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Corrigan, Daniel

  • Person
  • 1900-1994

Daniel Corrigan was born October 25, 1900 in Rochester, Michigan. He received his Bachelor of Divinity degree in 1925 from Nashotah House in Wisconsin, and in May of 1925 he was ordained a priest. Subsequently, Corrigan received a Master of Sacred Theology degree in 1943 and a Doctor of Divinity degree in 1955, also from Nashotah House.

Upon his ordination in 1925, Corrigan served as rector of various churches until 1958, when he made history in the Episcopal Church for simultaneously being elected Bishop of Quincy (Illinois) and Suffragan Bishop of Colorado. He accepted the latter appointment and was consecrated on May 1, 1958. Just two years later, in 1960, he resigned the Colorado ministry and began employment as director of the Home Department of the National (Executive) Council. As a result of his professional involvement in issues of social justice, he became active in the Civil Rights movement of the 1960s.

Upon his resignation from the Home Department in 1968 Corrigan became first a minister to Amherst College in Massachusetts and then dean of Bexley Hall in Rochester, New York. While at Bexley Hall, Corrigan became active in the anti-Vietnam War movement. The culmination of this activity came during the interfaith Mass for Peace held on the steps of the Pentagon where many participants in this service, including Corrigan, were arrested.

In 1974, during his retirement, Corrigan participated in the irregular ordination of 11 women to the priesthood in Philadelphia. Along with four other bishops, Corrigan ordained these women, an act which broke with the tradition and interpretation of the Canons of the Church at that time.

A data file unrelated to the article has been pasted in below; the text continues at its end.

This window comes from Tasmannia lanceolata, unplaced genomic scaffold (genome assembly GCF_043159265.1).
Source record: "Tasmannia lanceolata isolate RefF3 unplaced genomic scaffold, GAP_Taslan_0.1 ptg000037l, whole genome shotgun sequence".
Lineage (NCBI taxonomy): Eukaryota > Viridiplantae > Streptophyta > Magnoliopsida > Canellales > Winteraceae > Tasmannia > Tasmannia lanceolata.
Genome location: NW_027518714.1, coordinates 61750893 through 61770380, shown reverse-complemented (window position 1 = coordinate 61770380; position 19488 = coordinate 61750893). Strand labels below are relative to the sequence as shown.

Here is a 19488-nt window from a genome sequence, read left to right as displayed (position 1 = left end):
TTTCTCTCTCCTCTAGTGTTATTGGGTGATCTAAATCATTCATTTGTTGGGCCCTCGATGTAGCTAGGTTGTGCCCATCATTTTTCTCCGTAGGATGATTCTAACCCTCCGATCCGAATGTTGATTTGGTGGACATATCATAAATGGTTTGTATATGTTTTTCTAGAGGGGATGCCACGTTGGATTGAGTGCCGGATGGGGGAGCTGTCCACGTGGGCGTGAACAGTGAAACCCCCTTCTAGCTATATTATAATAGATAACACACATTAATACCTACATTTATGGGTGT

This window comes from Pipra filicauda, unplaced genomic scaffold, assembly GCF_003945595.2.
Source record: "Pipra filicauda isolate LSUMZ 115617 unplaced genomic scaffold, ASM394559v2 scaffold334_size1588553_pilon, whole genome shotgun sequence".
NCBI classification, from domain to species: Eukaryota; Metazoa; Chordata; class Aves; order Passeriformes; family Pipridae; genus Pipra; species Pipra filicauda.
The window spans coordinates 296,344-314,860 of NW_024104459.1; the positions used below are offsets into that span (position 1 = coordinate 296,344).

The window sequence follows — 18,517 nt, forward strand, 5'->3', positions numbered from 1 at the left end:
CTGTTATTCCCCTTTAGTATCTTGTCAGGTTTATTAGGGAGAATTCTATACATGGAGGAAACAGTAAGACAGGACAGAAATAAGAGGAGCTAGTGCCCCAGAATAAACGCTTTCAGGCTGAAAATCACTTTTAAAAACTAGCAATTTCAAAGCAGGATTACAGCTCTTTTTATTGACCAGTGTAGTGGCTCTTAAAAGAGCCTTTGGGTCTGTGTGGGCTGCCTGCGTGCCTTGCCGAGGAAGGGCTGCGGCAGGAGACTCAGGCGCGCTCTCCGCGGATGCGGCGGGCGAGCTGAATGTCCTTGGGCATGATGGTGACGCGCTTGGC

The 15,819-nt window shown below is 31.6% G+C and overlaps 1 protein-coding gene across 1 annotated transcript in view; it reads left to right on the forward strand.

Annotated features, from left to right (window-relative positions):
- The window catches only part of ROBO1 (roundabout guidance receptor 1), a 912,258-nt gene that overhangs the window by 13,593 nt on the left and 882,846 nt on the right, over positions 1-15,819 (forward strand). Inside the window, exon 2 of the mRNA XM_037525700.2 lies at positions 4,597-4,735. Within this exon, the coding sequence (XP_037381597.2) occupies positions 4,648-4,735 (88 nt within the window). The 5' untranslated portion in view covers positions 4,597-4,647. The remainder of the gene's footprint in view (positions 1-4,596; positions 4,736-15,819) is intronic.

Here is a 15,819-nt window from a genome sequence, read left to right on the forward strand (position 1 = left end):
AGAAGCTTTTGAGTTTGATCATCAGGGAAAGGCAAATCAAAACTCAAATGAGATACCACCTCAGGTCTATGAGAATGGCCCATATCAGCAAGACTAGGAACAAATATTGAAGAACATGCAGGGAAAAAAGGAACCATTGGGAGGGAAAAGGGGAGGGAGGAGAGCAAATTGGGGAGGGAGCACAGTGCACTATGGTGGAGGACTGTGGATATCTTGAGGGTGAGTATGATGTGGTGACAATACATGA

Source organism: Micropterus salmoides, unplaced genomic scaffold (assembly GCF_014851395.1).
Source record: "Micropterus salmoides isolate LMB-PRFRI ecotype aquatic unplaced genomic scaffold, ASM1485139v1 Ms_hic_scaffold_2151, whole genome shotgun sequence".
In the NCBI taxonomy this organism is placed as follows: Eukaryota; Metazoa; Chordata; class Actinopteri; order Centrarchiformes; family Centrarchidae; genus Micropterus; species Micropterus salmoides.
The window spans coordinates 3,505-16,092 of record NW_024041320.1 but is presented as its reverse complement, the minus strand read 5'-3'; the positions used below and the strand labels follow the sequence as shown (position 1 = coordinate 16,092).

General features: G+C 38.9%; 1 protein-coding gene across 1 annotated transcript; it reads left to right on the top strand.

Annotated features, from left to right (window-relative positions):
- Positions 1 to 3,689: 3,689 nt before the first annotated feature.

Corrigan died on September 21, 1994.

Claypool, IV, John Rowan

  • Person
  • 1930-2005

John Rowan Claypool, IV was born on December 15, 1930 in Franklin, Kentucky. In 1952 he earned his Bachelor of Arts degree from Baylor University and ordained a Baptist minister in 1953. He subsequently went on to earn two degrees from Southern Baptist Theological Seminary in Louisville: a Bachelor of Divinity degree in 1955, and a Doctor of Theology degree in 1959. His first ministry assignment after receiving his doctoral degree was as associate pastor at First Baptist Church in Decatur, Georgia. In 1960 he became pastor of Crescent Hill Baptist Church in Louisville, Kentucky. For eleven years he held this position and, under his leadership, Crescent Hill was one of the first congregations in the area to integrate.

Over time, Claypool found himself increasingly disenchanted with the Baptist Convention. In 1985 he sought admission to the Episcopal Theological Seminary of the Southwest in Austin, Texas, where he completed a Certificate of Individual Theological Studies in 1986. He was ordained deacon and priest in 1986 in the Diocese of West Texas and began his first job as an Episcopal priest as Associate Rector of Christ Episcopal Church in San Antonio, where he had served as Theologian-in-Residence while completing his certificate program. Claypool’s next assignment took him to Birmingham, Alabama, where he served as rector of St. Luke’s Episcopal Church from 1987 until his retirement from full-time ministry in 2000. While at St. Luke’s, Claypool took the riskier path of hiring the first two female priests in Birmingham to work with him.

In the years following his semi-retirement, Claypool served as Theologian-in-Residence at Trinity Episcopal Church in New Orleans, Louisiana; a Priest Associate at All Saints’ Episcopal Church in Atlanta, Georgia; and as Professor of Homiletics at Mercer University’s McAfee School of Theology in Atlanta. Claypool died on September 3, 2005.

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